WASHINGTON Jan 24 The Pentagon's F-35 program
office on Friday said it was "laser-focused" on finishing
development of the software needed for the U.S. Marine Corps to
start using its Lockheed Martin Corp F-35 fighter jets
The Pentagon's chief weapons tester warned in a report
obtained by Reuters and published on Thursday that a possible
13-month delay in F-35 software development, coupled with
maintenance and reliability problems, could delay the Marine
But Air Force Lieutenant General Chris Bogdan, who runs the
Pentagon's F-35 program office, says he remains confident that
Lockheed will complete the Block 2B software that gives the jet
its initial combat capability in time.
Bogdan restructured the F-35 program office last year to put
a greater emphasis on software, which he considers the No. 1
technical risk to the $392 billion program, said his spokesman
As part of the changes, he said Bogdan had named a number of
people or "czars" to oversee the range of efforts linked to the
Block 2B software and later software versions, as well as the
drive to reduce the F-35's maintenance and operating costs.
"Lieutenant General Bogdan and the F-35 program are laser-
focused on delivering the Block 2B capability to the
warfighter," DellaVedova said. "We track and review F-35
software development data religiously and we're confident we'll
deliver Block 2B in time to meet the Marine Corps' needs."
Lockheed is developing three models of the new warplane for
the U.S. military and eight partners: Britain, Canada,
Australia, Turkey, Italy, Norway, Denmark and the Netherlands.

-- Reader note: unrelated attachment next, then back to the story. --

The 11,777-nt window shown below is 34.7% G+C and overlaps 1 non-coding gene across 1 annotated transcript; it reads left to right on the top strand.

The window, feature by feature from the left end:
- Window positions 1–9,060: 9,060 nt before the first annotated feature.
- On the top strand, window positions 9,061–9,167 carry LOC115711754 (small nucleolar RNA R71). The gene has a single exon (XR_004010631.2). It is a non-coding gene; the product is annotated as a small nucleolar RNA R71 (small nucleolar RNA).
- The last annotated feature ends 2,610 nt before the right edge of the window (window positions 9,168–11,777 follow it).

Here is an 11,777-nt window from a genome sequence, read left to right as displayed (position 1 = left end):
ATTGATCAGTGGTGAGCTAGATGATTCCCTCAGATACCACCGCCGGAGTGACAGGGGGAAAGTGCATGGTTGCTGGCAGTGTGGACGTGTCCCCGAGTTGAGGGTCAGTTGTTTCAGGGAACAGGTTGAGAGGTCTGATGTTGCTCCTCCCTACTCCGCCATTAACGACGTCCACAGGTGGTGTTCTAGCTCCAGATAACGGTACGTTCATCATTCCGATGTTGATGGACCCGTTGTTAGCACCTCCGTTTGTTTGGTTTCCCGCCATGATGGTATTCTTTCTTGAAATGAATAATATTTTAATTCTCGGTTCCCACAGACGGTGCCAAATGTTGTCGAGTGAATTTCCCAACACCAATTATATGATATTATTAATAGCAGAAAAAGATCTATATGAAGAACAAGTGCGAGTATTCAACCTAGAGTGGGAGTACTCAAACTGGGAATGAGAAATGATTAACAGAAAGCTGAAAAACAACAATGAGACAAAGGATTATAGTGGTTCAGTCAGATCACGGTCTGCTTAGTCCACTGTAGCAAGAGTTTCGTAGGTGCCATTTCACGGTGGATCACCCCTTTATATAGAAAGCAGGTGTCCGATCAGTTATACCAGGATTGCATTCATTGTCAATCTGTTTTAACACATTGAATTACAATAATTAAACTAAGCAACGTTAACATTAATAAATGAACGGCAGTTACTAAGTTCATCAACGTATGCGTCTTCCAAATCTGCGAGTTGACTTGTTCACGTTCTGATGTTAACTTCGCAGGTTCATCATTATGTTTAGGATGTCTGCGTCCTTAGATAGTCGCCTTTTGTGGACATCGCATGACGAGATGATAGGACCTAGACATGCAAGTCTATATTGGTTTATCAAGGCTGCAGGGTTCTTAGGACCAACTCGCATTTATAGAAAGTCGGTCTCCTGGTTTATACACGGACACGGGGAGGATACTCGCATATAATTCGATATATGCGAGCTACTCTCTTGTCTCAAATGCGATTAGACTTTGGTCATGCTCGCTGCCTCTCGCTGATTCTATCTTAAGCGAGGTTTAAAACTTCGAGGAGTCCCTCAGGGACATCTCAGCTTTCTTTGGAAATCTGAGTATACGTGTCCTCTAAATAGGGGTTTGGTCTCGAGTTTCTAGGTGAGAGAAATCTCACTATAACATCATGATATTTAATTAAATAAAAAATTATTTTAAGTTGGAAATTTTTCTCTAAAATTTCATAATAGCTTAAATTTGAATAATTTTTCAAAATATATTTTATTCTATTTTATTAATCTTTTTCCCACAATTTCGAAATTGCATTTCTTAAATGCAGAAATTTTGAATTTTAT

Israel and Japan have also placed orders.
Marine Corps officials had no immediate comment on the new
report, but the service has not revised its plans to declare an
F-35 "initial operational capability" by July 2015.
The report, which was delivered to Congress on Friday, got a
muted reaction from the countries that helped pay for
development of the new plane or placed orders.
Britain is expected to announce orders for 14 F-35 jets and
the associated infrastructure, training and maintenance
services, as early as next week, Reuters reported on Thursday.
It is buying the same short takeoff, vertical
landing B-model jets that will be operated by the Marines.
The Dutch, who have ordered 37 planes, said they had not
received the report, but did not expect any major surprises.
"The problems raised are well known and are being
addressed," said Defense Ministry spokeswoman Sacha Louwhoff.
The Dutch are testing two trial planes and expect delivery
of their first production plane in 2019. The first Dutch F-35
pilot completed his training at Eglin Air Force Base in Florida
on Friday, DellaVedova said.
Endre Lunde, spokesman for Norway's defense ministry, said
the F-35 program office was already taking steps to fix issues
raised by the report, including software development.
"The information presented in this report has been briefed
to all international partners at various points over the past
year," Lunde said, adding that he did not expect the issues
raised to affect Norway's participation in the F-35 program.
At the same time, Lunde said Norway viewed the report as a
"very valuable" tool and "an important external reference in our
efforts to keep the development of the F-35 on track."
Belgium is also weighing F-35 orders, but will not make a
decision until after elections in May, one official said.
In Israel, one defense official said he did not see any
problems for his country's order of 19 jets. "There is no delay
(for Israel)," said the official, who declined to be named.
An official at South Korea's arms procurement agency said
any delays beyond an intended 2018 delivery date would be
"problematic". Seoul has said it would buy 40 of the F-35s,
although it still has to finalize this order, a move that could
come in February, according to two sources familiar with the
A senior Japan Defense Ministry official said: "We can do
nothing but ask the JPO (Joint Program Office) to speed up the
program." Tokyo plans to buy 42 of the stealth fighters, with
the first four due for delivery by March 2017.